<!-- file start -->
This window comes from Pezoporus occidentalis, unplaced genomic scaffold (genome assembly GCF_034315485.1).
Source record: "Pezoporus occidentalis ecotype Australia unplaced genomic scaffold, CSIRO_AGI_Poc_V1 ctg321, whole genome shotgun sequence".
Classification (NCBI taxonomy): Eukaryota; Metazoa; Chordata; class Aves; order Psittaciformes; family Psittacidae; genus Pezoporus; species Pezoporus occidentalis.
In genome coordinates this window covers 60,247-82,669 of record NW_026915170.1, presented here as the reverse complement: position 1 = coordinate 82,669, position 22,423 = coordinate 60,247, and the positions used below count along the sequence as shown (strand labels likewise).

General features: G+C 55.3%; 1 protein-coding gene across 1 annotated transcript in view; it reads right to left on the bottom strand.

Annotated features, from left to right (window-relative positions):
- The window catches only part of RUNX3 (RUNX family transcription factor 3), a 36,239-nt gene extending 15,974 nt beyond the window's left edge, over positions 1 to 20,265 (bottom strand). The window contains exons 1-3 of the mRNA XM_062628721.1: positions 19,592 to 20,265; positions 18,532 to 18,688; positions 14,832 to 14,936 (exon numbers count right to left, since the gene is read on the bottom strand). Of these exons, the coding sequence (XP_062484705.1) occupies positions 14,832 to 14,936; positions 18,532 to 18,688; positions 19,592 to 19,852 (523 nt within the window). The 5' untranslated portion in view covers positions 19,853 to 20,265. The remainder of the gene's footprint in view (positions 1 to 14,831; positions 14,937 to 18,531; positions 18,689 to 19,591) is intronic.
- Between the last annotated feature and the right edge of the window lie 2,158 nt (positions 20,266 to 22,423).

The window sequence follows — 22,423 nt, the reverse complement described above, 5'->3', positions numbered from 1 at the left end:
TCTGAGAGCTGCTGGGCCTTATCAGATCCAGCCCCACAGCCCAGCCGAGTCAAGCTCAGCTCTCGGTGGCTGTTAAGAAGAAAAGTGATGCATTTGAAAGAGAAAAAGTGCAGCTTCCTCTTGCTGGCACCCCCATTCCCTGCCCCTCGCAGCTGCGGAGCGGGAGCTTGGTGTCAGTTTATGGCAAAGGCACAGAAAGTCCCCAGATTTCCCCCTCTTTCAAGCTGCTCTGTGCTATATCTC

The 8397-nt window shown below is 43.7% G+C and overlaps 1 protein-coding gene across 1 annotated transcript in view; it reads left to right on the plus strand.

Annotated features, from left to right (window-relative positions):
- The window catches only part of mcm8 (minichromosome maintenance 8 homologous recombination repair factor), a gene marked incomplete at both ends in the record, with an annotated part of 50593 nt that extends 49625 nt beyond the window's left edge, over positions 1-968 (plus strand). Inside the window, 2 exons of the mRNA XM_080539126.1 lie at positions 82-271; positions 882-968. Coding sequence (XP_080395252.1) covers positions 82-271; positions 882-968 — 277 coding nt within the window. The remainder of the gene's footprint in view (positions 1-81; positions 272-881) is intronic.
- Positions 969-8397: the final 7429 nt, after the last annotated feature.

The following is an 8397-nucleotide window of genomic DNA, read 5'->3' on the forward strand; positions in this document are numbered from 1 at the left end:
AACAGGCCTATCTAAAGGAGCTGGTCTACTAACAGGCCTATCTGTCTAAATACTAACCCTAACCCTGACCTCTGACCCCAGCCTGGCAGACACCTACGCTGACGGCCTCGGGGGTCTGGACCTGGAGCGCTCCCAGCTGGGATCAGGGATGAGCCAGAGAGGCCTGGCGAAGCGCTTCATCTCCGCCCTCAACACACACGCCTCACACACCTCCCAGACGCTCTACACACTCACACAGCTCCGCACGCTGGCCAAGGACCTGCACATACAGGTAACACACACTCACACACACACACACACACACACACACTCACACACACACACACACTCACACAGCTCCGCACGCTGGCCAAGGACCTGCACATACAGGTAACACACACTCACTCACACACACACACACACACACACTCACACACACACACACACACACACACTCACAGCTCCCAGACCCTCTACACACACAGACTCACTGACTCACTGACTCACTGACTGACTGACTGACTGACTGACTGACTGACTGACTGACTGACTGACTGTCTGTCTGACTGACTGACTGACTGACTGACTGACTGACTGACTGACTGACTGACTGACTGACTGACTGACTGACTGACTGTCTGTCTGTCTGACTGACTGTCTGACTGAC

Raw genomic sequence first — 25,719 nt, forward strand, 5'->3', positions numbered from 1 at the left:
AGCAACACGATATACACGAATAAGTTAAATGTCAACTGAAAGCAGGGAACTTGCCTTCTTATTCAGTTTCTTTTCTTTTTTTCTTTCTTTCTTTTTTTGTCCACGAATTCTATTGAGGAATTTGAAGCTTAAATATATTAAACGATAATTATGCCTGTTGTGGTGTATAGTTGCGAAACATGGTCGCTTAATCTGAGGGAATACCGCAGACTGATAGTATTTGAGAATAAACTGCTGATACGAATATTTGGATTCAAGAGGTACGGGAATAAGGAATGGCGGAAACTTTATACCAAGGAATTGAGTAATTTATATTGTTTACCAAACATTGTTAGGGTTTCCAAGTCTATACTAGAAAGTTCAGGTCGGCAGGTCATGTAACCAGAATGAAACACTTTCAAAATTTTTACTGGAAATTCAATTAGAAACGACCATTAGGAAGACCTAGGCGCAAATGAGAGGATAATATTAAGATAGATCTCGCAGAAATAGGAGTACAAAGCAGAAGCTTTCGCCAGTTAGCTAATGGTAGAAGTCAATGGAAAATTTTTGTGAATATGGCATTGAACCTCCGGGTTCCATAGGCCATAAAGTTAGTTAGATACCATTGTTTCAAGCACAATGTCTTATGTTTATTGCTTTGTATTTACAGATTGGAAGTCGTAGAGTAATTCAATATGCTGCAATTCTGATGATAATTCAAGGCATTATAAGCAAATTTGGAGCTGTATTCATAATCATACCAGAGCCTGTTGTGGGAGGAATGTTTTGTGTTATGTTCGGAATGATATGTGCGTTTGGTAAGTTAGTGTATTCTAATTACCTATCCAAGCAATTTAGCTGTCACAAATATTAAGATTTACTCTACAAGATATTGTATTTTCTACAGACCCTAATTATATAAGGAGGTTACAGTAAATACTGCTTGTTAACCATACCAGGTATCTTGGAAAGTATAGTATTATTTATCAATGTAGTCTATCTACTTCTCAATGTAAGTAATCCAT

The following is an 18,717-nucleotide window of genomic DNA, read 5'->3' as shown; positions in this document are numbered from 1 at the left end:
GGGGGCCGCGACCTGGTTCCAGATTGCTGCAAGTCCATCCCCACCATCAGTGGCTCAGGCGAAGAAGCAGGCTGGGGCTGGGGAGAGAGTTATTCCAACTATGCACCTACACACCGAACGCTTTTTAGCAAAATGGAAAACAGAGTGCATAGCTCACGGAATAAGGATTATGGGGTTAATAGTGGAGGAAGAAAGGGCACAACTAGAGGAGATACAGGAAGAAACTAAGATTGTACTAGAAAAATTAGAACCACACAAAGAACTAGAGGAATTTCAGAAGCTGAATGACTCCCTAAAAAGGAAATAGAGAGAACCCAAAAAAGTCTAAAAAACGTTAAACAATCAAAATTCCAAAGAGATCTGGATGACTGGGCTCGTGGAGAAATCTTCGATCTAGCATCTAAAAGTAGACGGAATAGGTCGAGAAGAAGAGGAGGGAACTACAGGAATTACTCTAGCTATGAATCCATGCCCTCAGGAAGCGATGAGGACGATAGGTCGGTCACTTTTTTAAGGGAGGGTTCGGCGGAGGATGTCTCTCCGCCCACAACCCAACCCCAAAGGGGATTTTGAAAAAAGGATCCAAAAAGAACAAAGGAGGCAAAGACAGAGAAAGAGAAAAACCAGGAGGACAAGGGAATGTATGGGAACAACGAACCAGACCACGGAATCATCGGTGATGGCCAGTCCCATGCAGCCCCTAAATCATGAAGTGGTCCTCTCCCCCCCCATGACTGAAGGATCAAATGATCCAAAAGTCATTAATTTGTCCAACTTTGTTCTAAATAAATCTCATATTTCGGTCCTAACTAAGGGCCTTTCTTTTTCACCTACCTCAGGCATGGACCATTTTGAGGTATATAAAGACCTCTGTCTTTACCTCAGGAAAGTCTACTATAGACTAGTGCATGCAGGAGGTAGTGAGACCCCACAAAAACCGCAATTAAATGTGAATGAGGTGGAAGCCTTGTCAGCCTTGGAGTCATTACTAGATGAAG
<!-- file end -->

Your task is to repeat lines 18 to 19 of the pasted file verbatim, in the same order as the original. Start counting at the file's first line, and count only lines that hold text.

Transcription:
AGCAACACGATATACACGAATAAGTTAAATGTCAACTGAAAGCAGGGAACTTGCCTTCTTATTCAGTTTCTTTTCTTTTTTTCTTTCTTTCTTTTTTTGTCCACGAATTCTATTGAGGAATTTGAAGCTTAAATATATTAAACGATAATTATGCCTGTTGTGGTGTATAGTTGCGAAACATGGTCGCTTAATCTGAGGGAATACCGCAGACTGATAGTATTTGAGAATAAACTGCTGATACGAATATTTGGATTCAAGAGGTACGGGAATAAGGAATGGCGGAAACTTTATACCAAGGAATTGAGTAATTTATATTGTTTACCAAACATTGTTAGGGTTTCCAAGTCTATACTAGAAAGTTCAGGTCGGCAGGTCATGTAACCAGAATGAAACACTTTCAAAATTTTTACTGGAAATTCAATTAGAAACGACCATTAGGAAGACCTAGGCGCAAATGAGAGGATAATATTAAGATAGATCTCGCAGAAATAGGAGTACAAAGCAGAAGCTTTCGCCAGTTAGCTAATGGTAGAAGTCAATGGAAAATTTTTGTGAATATGGCATTGAACCTCCGGGTTCCATAGGCCATAAAGTTAGTTAGATACCATTGTTTCAAGCACAATGTCTTATGTTTATTGCTTTGTATTTACAGATTGGAAGTCGTAGAGTAATTCAATATGCTGCAATTCTGATGATAATTCAAGGCATTATAAGCAAATTTGGAGCTGTATTCATAATCATACCAGAGCCTGTTGTGGGAGGAATGTTTTGTGTTATGTTCGGAATGATATGTGCGTTTGGTAAGTTAGTGTATTCTAATTACCTATCCAAGCAATTTAGCTGTCACAAATATTAAGATTTACTCTACAAGATATTGTATTTTCTACAGACCCTAATTATATAAGGAGGTTACAGTAAATACTGCTTGTTAACCATACCAGGTATCTTGGAAAGTATAGTATTATTTATCAATGTAGTCTATCTACTTCTCAATGTAAGTAATCCAT

The following is an 18,717-nucleotide window of genomic DNA, read 5'->3' as shown; positions in this document are numbered from 1 at the left end: